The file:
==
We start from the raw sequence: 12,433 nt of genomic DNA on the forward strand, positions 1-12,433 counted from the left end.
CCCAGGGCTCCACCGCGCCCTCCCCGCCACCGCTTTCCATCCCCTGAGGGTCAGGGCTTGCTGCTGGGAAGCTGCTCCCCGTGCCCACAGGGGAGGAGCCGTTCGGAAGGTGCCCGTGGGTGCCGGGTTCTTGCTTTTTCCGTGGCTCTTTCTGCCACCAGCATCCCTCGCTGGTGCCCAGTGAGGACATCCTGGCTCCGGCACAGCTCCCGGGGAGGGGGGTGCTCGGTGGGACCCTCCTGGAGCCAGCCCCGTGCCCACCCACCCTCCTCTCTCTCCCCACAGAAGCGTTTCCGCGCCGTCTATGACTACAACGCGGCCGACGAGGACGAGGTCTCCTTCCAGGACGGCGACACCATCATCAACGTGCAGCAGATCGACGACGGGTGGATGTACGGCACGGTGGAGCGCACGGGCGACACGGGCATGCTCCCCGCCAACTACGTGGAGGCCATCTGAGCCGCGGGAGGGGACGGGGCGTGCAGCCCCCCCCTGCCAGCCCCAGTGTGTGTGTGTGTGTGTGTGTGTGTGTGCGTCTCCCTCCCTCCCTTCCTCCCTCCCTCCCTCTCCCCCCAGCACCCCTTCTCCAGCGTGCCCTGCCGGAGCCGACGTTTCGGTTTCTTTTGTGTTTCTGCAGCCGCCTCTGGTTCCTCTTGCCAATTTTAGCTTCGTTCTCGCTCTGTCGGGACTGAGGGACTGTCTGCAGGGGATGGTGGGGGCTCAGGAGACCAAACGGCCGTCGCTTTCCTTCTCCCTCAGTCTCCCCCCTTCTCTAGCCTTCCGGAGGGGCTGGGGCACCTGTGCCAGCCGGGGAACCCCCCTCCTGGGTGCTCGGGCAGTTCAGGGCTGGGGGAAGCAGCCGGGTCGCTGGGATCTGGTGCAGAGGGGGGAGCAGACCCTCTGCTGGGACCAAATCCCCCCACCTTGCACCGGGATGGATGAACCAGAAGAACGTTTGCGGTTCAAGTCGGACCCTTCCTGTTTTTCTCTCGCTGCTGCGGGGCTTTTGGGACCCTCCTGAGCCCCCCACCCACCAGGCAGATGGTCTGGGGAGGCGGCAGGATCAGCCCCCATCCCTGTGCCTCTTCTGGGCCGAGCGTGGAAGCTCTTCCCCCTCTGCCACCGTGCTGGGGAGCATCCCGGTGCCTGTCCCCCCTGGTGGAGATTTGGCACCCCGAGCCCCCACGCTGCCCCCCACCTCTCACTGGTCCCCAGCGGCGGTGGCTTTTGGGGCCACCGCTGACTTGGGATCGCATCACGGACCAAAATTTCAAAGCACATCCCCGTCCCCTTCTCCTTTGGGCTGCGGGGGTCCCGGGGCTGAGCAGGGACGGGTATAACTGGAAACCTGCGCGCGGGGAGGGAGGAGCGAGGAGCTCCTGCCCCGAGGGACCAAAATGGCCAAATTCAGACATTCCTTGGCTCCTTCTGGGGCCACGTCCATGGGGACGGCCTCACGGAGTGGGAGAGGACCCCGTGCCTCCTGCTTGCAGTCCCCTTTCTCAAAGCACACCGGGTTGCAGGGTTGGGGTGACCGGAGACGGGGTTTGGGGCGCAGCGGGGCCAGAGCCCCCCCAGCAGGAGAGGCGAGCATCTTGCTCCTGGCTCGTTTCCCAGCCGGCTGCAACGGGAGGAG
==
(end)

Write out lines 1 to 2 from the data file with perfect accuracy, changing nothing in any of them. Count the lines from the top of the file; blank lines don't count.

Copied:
We start from the raw sequence: 12,433 nt of genomic DNA on the forward strand, positions 1-12,433 counted from the left end.
CCCAGGGCTCCACCGCGCCCTCCCCGCCACCGCTTTCCATCCCCTGAGGGTCAGGGCTTGCTGCTGGGAAGCTGCTCCCCGTGCCCACAGGGGAGGAGCCGTTCGGAAGGTGCCCGTGGGTGCCGGGTTCTTGCTTTTTCCGTGGCTCTTTCTGCCACCAGCATCCCTCGCTGGTGCCCAGTGAGGACATCCTGGCTCCGGCACAGCTCCCGGGGAGGGGGGTGCTCGGTGGGACCCTCCTGGAGCCAGCCCCGTGCCCACCCACCCTCCTCTCTCTCCCCACAGAAGCGTTTCCGCGCCGTCTATGACTACAACGCGGCCGACGAGGACGAGGTCTCCTTCCAGGACGGCGACACCATCATCAACGTGCAGCAGATCGACGACGGGTGGATGTACGGCACGGTGGAGCGCACGGGCGACACGGGCATGCTCCCCGCCAACTACGTGGAGGCCATCTGAGCCGCGGGAGGGGACGGGGCGTGCAGCCCCCCCCTGCCAGCCCCAGTGTGTGTGTGTGTGTGTGTGTGTGTGTGCGTCTCCCTCCCTCCCTTCCTCCCTCCCTCCCTCTCCCCCCAGCACCCCTTCTCCAGCGTGCCCTGCCGGAGCCGACGTTTCGGTTTCTTTTGTGTTTCTGCAGCCGCCTCTGGTTCCTCTTGCCAATTTTAGCTTCGTTCTCGCTCTGTCGGGACTGAGGGACTGTCTGCAGGGGATGGTGGGGGCTCAGGAGACCAAACGGCCGTCGCTTTCCTTCTCCCTCAGTCTCCCCCCTTCTCTAGCCTTCCGGAGGGGCTGGGGCACCTGTGCCAGCCGGGGAACCCCCCTCCTGGGTGCTCGGGCAGTTCAGGGCTGGGGGAAGCAGCCGGGTCGCTGGGATCTGGTGCAGAGGGGGGAGCAGACCCTCTGCTGGGACCAAATCCCCCCACCTTGCACCGGGATGGATGAACCAGAAGAACGTTTGCGGTTCAAGTCGGACCCTTCCTGTTTTTCTCTCGCTGCTGCGGGGCTTTTGGGACCCTCCTGAGCCCCCCACCCACCAGGCAGATGGTCTGGGGAGGCGGCAGGATCAGCCCCCATCCCTGTGCCTCTTCTGGGCCGAGCGTGGAAGCTCTTCCCCCTCTGCCACCGTGCTGGGGAGCATCCCGGTGCCTGTCCCCCCTGGTGGAGATTTGGCACCCCGAGCCCCCACGCTGCCCCCCACCTCTCACTGGTCCCCAGCGGCGGTGGCTTTTGGGGCCACCGCTGACTTGGGATCGCATCACGGACCAAAATTTCAAAGCACATCCCCGTCCCCTTCTCCTTTGGGCTGCGGGGGTCCCGGGGCTGAGCAGGGACGGGTATAACTGGAAACCTGCGCGCGGGGAGGGAGGAGCGAGGAGCTCCTGCCCCGAGGGACCAAAATGGCCAAATTCAGACATTCCTTGGCTCCTTCTGGGGCCACGTCCATGGGGACGGCCTCACGGAGTGGGAGAGGACCCCGTGCCTCCTGCTTGCAGTCCCCTTTCTCAAAGCACACCGGGTTGCAGGGTTGGGGTGACCGGAGACGGGGTTTGGGGCGCAGCGGGGCCAGAGCCCCCCCAGCAGGAGAGGCGAGCATCTTGCTCCTGGCTCGTTTCCCAGCCGGCTGCAACGGGAGGAG